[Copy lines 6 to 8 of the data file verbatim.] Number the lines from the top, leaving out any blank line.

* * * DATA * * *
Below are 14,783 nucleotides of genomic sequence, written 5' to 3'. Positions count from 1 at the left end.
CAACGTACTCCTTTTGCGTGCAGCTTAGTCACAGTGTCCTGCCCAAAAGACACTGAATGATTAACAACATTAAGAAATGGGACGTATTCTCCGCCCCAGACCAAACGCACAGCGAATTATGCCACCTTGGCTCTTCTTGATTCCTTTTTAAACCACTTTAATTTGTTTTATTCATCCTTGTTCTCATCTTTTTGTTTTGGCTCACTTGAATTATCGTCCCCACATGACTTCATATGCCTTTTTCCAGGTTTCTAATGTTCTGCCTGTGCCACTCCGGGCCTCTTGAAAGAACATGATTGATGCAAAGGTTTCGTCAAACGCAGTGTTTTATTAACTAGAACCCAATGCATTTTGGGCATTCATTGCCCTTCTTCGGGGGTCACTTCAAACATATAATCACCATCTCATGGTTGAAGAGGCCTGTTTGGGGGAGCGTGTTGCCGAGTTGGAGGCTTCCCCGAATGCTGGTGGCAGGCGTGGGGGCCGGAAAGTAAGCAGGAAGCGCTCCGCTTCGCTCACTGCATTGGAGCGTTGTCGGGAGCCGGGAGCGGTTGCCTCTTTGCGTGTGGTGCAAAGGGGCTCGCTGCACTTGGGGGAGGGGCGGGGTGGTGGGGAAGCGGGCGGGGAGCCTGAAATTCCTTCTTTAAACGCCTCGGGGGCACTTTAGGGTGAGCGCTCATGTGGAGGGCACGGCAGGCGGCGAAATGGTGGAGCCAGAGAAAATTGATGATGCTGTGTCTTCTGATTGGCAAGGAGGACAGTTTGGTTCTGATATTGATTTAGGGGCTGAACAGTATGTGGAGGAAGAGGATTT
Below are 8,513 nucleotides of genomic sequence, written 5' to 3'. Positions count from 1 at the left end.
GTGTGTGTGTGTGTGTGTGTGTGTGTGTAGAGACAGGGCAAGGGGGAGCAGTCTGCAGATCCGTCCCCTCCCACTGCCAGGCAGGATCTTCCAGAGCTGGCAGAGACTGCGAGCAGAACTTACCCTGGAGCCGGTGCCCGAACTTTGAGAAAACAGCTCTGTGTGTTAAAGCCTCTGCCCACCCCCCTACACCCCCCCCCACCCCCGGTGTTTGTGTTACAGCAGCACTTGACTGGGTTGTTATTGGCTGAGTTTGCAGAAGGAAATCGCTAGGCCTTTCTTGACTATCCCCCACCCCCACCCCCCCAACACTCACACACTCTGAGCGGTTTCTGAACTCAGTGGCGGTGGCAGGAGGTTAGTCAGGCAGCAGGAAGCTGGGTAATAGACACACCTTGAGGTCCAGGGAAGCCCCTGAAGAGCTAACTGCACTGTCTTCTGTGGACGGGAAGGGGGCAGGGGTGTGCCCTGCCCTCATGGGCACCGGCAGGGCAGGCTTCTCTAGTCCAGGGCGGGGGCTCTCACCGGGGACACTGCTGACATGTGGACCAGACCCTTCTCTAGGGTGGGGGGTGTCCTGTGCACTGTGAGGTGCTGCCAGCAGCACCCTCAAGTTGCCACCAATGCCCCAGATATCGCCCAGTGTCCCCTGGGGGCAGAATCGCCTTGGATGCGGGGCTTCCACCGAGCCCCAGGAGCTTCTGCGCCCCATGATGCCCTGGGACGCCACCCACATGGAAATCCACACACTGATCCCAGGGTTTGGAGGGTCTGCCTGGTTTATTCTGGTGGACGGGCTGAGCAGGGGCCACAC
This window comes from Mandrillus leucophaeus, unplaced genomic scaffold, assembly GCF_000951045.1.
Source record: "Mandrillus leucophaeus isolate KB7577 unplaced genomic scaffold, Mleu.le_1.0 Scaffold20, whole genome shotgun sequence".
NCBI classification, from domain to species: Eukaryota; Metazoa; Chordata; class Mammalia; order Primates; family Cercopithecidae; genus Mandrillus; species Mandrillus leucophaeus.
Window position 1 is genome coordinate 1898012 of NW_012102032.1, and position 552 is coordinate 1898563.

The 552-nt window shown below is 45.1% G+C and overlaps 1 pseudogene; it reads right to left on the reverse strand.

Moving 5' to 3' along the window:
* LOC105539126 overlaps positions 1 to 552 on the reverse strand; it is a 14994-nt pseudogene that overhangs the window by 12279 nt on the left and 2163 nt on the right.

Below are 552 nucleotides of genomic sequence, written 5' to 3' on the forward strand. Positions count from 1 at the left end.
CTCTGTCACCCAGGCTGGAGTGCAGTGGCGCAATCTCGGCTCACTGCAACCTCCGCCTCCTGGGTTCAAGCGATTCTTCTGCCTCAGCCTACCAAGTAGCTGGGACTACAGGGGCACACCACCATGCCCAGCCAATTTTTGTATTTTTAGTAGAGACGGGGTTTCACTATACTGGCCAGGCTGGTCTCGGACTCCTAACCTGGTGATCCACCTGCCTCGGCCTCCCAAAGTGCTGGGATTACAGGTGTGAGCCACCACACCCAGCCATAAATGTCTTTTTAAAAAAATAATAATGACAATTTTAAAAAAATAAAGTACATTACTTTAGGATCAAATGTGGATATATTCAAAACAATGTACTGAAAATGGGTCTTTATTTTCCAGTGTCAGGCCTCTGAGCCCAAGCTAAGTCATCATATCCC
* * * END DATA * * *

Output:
Source record: "Mandrillus leucophaeus isolate KB7577 unplaced genomic scaffold, Mleu.le_1.0 Scaffold20, whole genome shotgun sequence".
NCBI classification, from domain to species: Eukaryota; Metazoa; Chordata; class Mammalia; order Primates; family Cercopithecidae; genus Mandrillus; species Mandrillus leucophaeus.
Window position 1 is genome coordinate 1898012 of NW_012102032.1, and position 552 is coordinate 1898563.